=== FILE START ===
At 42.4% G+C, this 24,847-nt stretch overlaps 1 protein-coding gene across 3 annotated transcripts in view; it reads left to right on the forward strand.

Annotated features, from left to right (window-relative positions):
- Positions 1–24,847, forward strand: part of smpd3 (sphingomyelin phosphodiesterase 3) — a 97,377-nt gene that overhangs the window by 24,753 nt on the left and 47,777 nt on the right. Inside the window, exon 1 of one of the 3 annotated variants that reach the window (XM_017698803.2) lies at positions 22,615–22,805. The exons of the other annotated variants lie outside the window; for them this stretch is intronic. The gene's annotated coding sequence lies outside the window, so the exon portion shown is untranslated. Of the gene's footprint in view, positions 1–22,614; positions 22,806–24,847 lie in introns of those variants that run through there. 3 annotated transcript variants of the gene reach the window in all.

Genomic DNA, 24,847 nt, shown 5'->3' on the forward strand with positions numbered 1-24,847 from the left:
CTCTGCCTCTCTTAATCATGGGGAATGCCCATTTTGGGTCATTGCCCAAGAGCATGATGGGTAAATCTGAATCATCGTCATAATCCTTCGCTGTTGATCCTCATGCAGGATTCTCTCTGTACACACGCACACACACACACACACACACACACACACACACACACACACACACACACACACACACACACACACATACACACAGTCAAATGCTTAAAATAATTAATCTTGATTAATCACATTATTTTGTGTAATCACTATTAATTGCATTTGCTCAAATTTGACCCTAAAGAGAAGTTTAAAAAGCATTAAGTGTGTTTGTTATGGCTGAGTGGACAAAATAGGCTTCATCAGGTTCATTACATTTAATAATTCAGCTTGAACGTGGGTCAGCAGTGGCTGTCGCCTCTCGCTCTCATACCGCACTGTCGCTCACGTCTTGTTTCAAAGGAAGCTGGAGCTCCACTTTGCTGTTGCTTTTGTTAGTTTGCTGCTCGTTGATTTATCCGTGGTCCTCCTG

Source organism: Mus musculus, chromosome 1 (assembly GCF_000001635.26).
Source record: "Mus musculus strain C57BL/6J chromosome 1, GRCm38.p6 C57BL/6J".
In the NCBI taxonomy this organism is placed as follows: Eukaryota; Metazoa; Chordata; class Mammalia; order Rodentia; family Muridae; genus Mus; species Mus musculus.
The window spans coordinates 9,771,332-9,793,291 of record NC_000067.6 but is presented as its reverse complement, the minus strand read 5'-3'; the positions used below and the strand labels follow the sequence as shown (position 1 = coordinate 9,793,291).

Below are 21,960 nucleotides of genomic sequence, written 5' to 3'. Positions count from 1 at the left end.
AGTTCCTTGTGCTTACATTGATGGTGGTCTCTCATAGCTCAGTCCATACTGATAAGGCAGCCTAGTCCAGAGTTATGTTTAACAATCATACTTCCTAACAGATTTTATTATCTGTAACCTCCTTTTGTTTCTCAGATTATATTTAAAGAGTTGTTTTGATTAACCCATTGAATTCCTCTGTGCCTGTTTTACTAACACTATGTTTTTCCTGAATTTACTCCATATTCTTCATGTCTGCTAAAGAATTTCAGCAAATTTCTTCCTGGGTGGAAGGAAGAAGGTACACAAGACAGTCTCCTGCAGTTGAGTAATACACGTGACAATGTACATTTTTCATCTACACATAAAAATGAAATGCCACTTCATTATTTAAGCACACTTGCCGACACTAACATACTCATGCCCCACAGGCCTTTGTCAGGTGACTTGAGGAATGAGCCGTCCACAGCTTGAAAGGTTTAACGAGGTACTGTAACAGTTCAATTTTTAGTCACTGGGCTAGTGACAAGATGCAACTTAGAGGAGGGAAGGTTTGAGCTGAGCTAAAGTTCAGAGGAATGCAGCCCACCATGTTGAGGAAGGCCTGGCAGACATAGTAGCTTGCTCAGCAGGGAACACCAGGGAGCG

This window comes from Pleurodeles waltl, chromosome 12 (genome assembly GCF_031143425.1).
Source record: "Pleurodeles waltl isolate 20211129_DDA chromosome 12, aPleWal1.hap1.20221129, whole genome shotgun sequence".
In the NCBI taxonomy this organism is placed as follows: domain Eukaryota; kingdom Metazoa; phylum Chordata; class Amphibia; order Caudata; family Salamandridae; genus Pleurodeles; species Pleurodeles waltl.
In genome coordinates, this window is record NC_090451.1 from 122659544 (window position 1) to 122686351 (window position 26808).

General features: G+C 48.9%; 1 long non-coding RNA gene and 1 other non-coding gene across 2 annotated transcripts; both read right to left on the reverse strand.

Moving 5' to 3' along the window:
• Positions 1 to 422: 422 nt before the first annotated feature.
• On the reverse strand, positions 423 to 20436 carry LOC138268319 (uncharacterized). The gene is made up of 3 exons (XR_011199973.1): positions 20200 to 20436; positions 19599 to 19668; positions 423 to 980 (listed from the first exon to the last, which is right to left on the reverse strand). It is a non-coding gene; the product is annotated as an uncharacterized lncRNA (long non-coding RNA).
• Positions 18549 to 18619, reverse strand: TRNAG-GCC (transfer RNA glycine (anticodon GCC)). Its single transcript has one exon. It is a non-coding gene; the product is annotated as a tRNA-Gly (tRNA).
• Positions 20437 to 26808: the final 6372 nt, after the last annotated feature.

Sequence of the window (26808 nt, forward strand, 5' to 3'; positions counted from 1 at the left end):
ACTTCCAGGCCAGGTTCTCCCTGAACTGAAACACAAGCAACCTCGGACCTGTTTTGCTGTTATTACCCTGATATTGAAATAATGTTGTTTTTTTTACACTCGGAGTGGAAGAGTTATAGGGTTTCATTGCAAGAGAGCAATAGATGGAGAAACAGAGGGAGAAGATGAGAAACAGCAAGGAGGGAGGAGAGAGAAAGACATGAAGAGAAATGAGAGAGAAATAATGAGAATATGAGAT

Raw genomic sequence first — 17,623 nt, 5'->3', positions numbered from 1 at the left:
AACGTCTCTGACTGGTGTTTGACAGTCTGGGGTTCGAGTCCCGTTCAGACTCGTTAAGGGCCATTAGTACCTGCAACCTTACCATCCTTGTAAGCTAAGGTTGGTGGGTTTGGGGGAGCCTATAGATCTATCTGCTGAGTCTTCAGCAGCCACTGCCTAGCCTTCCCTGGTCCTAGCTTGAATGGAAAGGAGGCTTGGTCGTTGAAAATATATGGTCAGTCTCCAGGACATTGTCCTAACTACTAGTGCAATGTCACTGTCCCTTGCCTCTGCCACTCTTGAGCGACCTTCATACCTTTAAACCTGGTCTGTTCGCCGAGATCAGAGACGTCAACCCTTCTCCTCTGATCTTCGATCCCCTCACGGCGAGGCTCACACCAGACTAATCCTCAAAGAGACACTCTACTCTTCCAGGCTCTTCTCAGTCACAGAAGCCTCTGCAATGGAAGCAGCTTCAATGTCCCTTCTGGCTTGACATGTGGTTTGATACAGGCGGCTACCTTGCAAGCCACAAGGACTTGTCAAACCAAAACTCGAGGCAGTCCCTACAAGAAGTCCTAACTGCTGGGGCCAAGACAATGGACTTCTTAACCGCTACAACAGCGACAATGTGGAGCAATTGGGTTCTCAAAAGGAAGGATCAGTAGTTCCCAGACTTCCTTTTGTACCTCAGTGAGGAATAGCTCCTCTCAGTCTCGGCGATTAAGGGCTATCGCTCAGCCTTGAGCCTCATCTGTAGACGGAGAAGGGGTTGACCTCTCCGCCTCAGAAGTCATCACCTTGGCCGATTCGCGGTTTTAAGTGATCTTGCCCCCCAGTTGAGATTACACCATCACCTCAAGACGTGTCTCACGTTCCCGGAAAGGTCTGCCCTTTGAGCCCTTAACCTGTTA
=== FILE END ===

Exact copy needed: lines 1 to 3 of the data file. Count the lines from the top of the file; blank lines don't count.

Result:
At 42.4% G+C, this 24,847-nt stretch overlaps 1 protein-coding gene across 3 annotated transcripts in view; it reads left to right on the forward strand.

Annotated features, from left to right (window-relative positions):
- Positions 1–24,847, forward strand: part of smpd3 (sphingomyelin phosphodiesterase 3) — a 97,377-nt gene that overhangs the window by 24,753 nt on the left and 47,777 nt on the right. Inside the window, exon 1 of one of the 3 annotated variants that reach the window (XM_017698803.2) lies at positions 22,615–22,805. The exons of the other annotated variants lie outside the window; for them this stretch is intronic. The gene's annotated coding sequence lies outside the window, so the exon portion shown is untranslated. Of the gene's footprint in view, positions 1–22,614; positions 22,806–24,847 lie in introns of those variants that run through there. 3 annotated transcript variants of the gene reach the window in all.